Using the gene sequences for the 112 species from the Joint Genome Institutes Integrated Microbial Genomes database (JGI-IMG) [29] we then created the transcript pools. Briefly, for each diversity level we scaled each expression profile by the abundance of that organism (as defined in the population profile) and created a pool of full-length transcripts.

For the 454 data sets we randomly sampled 250,000 sequences from each transcript pool, taking fragments of up to 400 bp. We then ran these fragments through 454sim [30] using GS-FLX error models to introduce sequence errors and translated the resulting sequences into their longest open reading frames. We also used the same population and expression profiles to create a test data set for each diversity level consisting of sequence fragments taken directly from the manually curated, error-free amino-acid gene models for the same organisms.

For the Illumina data sets we randomly sampled 7.5 million, 100 bp single-end reads from each transcript pool. This equates to ~15X more bases sequenced with Illumina compared to 454, based on estimations by Mende et al. [13]. To introduce sequence errors the sampled transcripts were run through the Illumina simulator Art [31] using Genome Analyzer II settings.

Clustering

All nucleotide sequences were translated into their longest open reading frames and clustered with CD-HIT [32]. A nested loop was used to increment overall sequence similarity (C) from 40% to 100% (in 20% increments), and then percentage coverage of the cluster representative (aL) and cluster members (aS) increasing in 25% increments from 0 to 100%.

Assemblies

The simulated 454 nucleotide data sets and the two real metatranscriptomes were assembled using MIRA [33], in de-novo, accurate, EST mode, with non-uniform read depth, and all other parameters as default. Both the contigs and debris (reads not incorporated into any contig) were translated into their longest open reading frames.

The Illumina data sets were assembled using Trinity [34] with default settings for a single-end read assembly. As Trinity does not report the specific reads incorporated into assembled transcripts, we aligned all reads back to the final Trinity assemblies with alignRead.pl script of the Trinity package using Bowtie [35] allowing us to scale protein annotation by contig coverage.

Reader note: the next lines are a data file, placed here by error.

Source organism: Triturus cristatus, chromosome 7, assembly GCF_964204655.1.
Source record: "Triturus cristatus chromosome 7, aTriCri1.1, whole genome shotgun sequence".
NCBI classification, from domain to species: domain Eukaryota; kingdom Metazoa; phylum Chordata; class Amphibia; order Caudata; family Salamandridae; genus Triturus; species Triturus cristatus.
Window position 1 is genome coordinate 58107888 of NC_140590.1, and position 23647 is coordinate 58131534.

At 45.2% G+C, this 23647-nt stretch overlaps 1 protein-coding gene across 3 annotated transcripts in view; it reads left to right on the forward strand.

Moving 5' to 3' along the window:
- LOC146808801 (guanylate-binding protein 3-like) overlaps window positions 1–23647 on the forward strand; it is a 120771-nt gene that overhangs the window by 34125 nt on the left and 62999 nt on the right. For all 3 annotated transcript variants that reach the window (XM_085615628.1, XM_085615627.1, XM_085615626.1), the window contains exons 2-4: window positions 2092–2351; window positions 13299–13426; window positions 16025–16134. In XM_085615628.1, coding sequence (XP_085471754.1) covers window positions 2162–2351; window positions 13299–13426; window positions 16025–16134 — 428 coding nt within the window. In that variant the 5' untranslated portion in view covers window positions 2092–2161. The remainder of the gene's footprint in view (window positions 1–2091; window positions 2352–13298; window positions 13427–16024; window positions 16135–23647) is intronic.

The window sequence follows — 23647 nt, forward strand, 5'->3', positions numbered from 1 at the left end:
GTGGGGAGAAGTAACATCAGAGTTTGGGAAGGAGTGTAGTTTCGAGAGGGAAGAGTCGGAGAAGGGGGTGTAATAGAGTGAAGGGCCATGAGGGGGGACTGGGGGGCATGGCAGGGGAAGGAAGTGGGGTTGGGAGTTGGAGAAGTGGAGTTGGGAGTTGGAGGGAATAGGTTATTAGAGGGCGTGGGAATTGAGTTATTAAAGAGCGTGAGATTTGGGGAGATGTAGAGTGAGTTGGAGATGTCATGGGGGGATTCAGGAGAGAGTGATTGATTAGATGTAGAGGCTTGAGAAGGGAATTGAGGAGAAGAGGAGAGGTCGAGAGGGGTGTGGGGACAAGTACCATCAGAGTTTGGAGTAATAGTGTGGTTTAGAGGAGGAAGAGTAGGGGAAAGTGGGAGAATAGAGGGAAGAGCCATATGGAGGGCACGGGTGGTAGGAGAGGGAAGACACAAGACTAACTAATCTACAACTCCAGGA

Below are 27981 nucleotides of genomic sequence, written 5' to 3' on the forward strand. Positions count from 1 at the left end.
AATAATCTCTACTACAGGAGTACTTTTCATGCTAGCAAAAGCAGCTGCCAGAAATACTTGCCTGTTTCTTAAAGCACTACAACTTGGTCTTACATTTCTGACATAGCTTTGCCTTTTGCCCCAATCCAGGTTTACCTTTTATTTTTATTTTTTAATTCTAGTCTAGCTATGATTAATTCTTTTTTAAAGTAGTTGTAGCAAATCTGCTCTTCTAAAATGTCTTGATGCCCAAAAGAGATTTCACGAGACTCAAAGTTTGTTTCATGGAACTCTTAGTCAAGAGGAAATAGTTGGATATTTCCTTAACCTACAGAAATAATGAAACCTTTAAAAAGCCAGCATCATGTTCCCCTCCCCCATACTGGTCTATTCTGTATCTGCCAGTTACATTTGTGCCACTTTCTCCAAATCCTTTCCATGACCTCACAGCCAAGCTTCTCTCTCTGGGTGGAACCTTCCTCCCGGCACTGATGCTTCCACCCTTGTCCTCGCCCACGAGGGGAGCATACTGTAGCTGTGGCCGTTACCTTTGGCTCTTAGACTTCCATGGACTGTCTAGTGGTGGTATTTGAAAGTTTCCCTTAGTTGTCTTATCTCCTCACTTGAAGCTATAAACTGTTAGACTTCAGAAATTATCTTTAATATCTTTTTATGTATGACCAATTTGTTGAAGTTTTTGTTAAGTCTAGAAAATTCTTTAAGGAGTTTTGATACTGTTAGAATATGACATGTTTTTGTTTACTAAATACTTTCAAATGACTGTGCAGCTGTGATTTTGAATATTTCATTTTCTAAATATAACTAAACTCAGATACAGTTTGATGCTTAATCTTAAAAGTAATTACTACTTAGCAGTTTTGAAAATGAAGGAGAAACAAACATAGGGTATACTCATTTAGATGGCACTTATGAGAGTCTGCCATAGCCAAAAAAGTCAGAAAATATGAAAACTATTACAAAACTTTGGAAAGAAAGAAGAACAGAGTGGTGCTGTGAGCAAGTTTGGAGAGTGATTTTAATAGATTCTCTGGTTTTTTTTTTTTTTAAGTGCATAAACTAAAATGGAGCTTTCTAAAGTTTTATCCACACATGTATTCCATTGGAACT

We combined the assembled contigs and debris (or unmapped reads for the Illumina data sets), translated them into their longest open reading frames and clustered them using a single parameter set to assess clustered assemblies.

Annotation

The original full-length genes of all JGI-IMG genes used, and the longest open reading frames of all individual sequences and contigs were compared against the Pfam-A database (Release 26.0) [36] with pfam_scan.pl (ftp://ftp.sanger.ac.uk/pub/databases/Pfam/Tools/OldPfamScan/HMMER3.0/) using default gathering thresholds. Protein annotations were scaled by cluster size or the number of reads incorporated/mapped to a contig for clustered and assembled data respectively. To show how well the resulting annotations of each method (individual read/clustered reads/assembled reads etc.) reflected the real domain content of each sample, we calculated the Pearson correlation coefficient of annotated sequences/clustered sequences/contigs against the full domain content of the original sample - that is, the domain content of the equivalent number of full transcripts in the sample. For comparative purposes each unique domain was counted once per gene/contig/sequence.

Contig entropy

To investigate the extent of potential contig chimericity – that is, the level of heterogeneity in the set of reads incorporated into a contig - we took a similar approach to [37] and measured contig entropy for both MIRA 454 and Trinity Illumina assemblies. We measured contig entropy as follows:
ENTROPY = - p = i log p i / p t

Where p i represents the fraction of reads originating from transcript i and p t represents the total read set for the contig.

Authors’ information

The authors wish it to be known that, in their opinion, the first two authors should be regarded as joint First Authors.

Declarations

Acknowledgements

We would like to thank J. Cristobal Vera for allowing us to use and adapt his Perl script. This work was supported by the Earth and Life Systems Alliance (ELSA) and the Natural Environment Research Council (NERC Grant No. NE/K004530/1). Finally, we thank our anonymous reviewers for their helpful comments.

Authors’ Affiliations

(1)
School of Environmental Sciences, University of East Anglia, Norwich Research Park
(2)
School of Computing Sciences, University of East Anglia, Norwich Research Park
(3)
The Genome Analysis Centre (TGAC), Norwich Research Park

References